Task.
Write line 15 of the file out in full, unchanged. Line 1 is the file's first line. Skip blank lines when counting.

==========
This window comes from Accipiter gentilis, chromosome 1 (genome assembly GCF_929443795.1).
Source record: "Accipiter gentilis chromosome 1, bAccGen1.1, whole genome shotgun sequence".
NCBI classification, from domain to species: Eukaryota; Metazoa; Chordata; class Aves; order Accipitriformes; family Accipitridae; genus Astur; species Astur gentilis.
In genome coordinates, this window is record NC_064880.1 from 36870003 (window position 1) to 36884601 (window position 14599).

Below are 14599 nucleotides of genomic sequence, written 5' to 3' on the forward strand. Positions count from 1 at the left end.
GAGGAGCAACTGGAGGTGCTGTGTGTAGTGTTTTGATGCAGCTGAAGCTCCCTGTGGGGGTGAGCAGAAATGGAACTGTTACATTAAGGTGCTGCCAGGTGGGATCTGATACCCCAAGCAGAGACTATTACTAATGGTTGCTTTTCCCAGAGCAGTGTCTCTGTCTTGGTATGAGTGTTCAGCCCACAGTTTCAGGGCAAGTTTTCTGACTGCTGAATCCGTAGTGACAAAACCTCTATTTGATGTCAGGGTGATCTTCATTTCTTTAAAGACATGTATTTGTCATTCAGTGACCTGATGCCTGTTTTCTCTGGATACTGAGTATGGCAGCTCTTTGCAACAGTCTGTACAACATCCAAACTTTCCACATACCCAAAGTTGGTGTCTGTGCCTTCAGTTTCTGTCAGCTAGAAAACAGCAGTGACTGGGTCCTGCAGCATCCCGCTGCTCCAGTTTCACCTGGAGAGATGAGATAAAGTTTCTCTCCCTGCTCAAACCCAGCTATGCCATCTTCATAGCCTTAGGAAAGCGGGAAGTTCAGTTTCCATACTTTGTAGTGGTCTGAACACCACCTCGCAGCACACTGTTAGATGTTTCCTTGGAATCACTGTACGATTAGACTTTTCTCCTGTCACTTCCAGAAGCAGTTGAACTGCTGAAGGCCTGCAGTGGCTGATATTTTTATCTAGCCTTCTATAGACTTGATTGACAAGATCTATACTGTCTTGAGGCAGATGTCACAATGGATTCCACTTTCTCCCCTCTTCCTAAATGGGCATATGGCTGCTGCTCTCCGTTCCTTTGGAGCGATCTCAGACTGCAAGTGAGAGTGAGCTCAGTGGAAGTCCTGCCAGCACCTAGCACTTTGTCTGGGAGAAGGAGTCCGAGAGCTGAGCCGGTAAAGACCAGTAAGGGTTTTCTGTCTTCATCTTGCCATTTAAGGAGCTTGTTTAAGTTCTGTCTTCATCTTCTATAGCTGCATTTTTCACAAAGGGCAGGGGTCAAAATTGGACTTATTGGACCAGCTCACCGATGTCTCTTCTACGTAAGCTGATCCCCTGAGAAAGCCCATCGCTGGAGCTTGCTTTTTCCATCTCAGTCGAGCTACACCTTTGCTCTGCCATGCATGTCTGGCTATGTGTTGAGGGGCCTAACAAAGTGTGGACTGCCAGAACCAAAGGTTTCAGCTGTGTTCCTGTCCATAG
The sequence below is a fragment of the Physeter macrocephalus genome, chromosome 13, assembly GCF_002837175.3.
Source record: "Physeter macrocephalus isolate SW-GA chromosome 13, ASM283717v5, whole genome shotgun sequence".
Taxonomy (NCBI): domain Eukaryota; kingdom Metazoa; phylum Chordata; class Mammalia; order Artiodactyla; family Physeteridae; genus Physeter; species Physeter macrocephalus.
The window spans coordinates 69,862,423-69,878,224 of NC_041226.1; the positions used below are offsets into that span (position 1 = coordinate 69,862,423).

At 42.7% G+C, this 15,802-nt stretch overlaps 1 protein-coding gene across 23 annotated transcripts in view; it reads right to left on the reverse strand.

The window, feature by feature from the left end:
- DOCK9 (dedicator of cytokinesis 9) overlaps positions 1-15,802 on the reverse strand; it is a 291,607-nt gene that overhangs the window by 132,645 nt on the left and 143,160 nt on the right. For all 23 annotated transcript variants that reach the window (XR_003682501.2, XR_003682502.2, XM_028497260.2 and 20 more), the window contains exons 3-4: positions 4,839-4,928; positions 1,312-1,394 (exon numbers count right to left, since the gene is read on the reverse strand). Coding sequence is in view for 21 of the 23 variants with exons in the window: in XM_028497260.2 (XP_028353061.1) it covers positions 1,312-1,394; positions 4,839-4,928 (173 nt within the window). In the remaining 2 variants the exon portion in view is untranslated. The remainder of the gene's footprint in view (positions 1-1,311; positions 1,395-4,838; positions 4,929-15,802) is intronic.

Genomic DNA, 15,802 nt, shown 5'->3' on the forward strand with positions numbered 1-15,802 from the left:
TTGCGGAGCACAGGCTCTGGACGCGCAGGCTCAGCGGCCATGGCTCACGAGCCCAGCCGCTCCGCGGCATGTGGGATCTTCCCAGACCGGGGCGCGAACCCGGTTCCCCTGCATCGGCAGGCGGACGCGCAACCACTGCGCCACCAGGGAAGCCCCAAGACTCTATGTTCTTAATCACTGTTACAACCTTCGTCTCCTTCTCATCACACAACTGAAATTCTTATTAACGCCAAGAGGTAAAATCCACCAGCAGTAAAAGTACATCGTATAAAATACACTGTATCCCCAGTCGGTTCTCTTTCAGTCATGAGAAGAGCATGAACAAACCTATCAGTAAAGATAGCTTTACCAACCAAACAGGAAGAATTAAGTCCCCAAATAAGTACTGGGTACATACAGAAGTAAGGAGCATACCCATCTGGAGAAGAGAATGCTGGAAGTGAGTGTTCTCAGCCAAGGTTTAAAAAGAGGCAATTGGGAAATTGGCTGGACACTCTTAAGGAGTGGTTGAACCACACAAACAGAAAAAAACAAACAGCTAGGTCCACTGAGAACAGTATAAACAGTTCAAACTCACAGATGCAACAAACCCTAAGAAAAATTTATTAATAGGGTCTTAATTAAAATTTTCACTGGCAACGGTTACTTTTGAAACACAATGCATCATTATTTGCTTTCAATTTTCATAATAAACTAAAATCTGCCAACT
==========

TTGCGGAGCACAGGCTCTGGACGCGCAGGCTCAGCGGCCATGGCTCACGAGCCCAGCCGCTCCGCGGCATGTGGGATCTTCCCAGACCGGGGCGCGAACCCGGTTCCCCTGCATCGGCAGGCGGACGCGCAACCACTGCGCCACCAGGGAAGCCCCAAGACTCTATGTTCTTAATCACTGTTACAACCTTCGTCTCCTTCTCATCACACAACTGAAATTCTTATTAACGCCAAGAGGTAAAATCCACCAGCAGTAAAAGTACATCGTATAAAATACACTGTATCCCCAGTCGGTTCTCTTTCAGTCATGAGAAGAGCATGAACAAACCTATCAGTAAAGATAGCTTTACCAACCAAACAGGAAGAATTAAGTCCCCAAATAAGTACTGGGTACATACAGAAGTAAGGAGCATACCCATCTGGAGAAGAGAATGCTGGAAGTGAGTGTTCTCAGCCAAGGTTTAAAAAGAGGCAATTGGGAAATTGGCTGGACACTCTTAAGGAGTGGTTGAACCACACAAACAGAAAAAAACAAACAGCTAGGTCCACTGAGAACAGTATAAACAGTTCAAACTCACAGATGCAACAAACCCTAAGAAAAATTTATTAATAGGGTCTTAATTAAAATTTTCACTGGCAACGGTTACTTTTGAAACACAATGCATCATTATTTGCTTTCAATTTTCATAATAAACTAAAATCTGCCAACT